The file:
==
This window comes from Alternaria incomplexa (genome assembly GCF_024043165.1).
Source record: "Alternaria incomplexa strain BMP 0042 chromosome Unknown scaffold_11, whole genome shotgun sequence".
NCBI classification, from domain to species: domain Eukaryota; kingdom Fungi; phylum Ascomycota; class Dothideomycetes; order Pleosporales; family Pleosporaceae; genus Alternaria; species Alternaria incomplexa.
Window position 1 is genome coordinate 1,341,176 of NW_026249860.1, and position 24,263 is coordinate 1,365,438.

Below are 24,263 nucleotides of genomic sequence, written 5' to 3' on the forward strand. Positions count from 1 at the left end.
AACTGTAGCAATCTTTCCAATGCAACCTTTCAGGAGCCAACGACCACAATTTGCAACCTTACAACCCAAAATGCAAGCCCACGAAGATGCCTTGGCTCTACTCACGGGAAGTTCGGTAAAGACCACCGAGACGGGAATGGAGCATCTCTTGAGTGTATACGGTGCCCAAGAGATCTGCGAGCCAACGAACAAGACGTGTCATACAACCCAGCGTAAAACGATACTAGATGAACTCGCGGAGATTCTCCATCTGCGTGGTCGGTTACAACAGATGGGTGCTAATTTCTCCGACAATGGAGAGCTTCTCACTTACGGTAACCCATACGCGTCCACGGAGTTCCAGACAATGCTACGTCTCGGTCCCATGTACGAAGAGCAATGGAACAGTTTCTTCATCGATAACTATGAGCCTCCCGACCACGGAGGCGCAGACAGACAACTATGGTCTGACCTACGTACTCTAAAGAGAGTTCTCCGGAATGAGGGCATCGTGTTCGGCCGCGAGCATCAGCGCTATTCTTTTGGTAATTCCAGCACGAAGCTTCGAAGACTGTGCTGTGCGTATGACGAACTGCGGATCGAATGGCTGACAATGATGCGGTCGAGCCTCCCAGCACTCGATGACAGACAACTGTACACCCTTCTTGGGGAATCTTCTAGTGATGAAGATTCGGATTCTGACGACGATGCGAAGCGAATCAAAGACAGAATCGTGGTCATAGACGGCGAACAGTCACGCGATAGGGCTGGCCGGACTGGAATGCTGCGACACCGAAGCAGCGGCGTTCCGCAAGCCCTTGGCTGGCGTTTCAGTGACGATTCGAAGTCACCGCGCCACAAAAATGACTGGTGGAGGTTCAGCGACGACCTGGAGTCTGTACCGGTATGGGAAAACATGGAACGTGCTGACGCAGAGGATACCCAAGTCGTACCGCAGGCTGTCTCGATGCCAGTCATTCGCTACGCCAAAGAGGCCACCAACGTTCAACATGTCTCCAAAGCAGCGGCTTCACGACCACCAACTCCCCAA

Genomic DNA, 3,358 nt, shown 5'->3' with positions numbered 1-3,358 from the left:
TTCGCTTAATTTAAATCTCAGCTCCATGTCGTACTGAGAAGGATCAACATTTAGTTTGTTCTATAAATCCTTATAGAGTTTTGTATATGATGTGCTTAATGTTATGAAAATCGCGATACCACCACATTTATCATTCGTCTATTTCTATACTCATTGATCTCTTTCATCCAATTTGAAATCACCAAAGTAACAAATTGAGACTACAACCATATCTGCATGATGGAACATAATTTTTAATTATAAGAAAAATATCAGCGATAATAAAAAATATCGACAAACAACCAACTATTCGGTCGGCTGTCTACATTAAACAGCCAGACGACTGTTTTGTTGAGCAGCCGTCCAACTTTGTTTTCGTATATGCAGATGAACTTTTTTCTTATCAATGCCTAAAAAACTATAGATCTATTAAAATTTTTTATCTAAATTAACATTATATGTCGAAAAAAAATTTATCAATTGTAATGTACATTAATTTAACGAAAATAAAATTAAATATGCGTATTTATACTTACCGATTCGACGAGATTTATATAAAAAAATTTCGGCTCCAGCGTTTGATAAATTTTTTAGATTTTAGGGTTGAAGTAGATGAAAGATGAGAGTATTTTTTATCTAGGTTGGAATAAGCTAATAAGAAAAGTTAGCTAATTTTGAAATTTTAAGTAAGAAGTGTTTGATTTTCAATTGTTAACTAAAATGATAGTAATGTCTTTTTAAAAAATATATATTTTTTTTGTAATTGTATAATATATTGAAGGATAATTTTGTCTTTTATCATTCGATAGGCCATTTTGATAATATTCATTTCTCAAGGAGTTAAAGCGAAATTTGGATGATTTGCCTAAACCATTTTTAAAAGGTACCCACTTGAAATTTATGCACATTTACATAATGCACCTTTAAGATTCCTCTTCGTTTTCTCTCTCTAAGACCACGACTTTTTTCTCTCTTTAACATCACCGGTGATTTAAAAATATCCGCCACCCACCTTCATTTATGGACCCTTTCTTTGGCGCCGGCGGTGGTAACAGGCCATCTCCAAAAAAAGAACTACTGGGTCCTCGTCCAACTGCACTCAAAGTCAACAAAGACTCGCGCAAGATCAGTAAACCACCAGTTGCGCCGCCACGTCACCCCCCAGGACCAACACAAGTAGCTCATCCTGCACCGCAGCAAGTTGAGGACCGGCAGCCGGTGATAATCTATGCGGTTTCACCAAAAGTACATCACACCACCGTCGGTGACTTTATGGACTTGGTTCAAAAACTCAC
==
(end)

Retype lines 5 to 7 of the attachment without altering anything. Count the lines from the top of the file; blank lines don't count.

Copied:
Below are 24,263 nucleotides of genomic sequence, written 5' to 3' on the forward strand. Positions count from 1 at the left end.
AACTGTAGCAATCTTTCCAATGCAACCTTTCAGGAGCCAACGACCACAATTTGCAACCTTACAACCCAAAATGCAAGCCCACGAAGATGCCTTGGCTCTACTCACGGGAAGTTCGGTAAAGACCACCGAGACGGGAATGGAGCATCTCTTGAGTGTATACGGTGCCCAAGAGATCTGCGAGCCAACGAACAAGACGTGTCATACAACCCAGCGTAAAACGATACTAGATGAACTCGCGGAGATTCTCCATCTGCGTGGTCGGTTACAACAGATGGGTGCTAATTTCTCCGACAATGGAGAGCTTCTCACTTACGGTAACCCATACGCGTCCACGGAGTTCCAGACAATGCTACGTCTCGGTCCCATGTACGAAGAGCAATGGAACAGTTTCTTCATCGATAACTATGAGCCTCCCGACCACGGAGGCGCAGACAGACAACTATGGTCTGACCTACGTACTCTAAAGAGAGTTCTCCGGAATGAGGGCATCGTGTTCGGCCGCGAGCATCAGCGCTATTCTTTTGGTAATTCCAGCACGAAGCTTCGAAGACTGTGCTGTGCGTATGACGAACTGCGGATCGAATGGCTGACAATGATGCGGTCGAGCCTCCCAGCACTCGATGACAGACAACTGTACACCCTTCTTGGGGAATCTTCTAGTGATGAAGATTCGGATTCTGACGACGATGCGAAGCGAATCAAAGACAGAATCGTGGTCATAGACGGCGAACAGTCACGCGATAGGGCTGGCCGGACTGGAATGCTGCGACACCGAAGCAGCGGCGTTCCGCAAGCCCTTGGCTGGCGTTTCAGTGACGATTCGAAGTCACCGCGCCACAAAAATGACTGGTGGAGGTTCAGCGACGACCTGGAGTCTGTACCGGTATGGGAAAACATGGAACGTGCTGACGCAGAGGATACCCAAGTCGTACCGCAGGCTGTCTCGATGCCAGTCATTCGCTACGCCAAAGAGGCCACCAACGTTCAACATGTCTCCAAAGCAGCGGCTTCACGACCACCAACTCCCCAA

Genomic DNA, 3,358 nt, shown 5'->3' with positions numbered 1-3,358 from the left: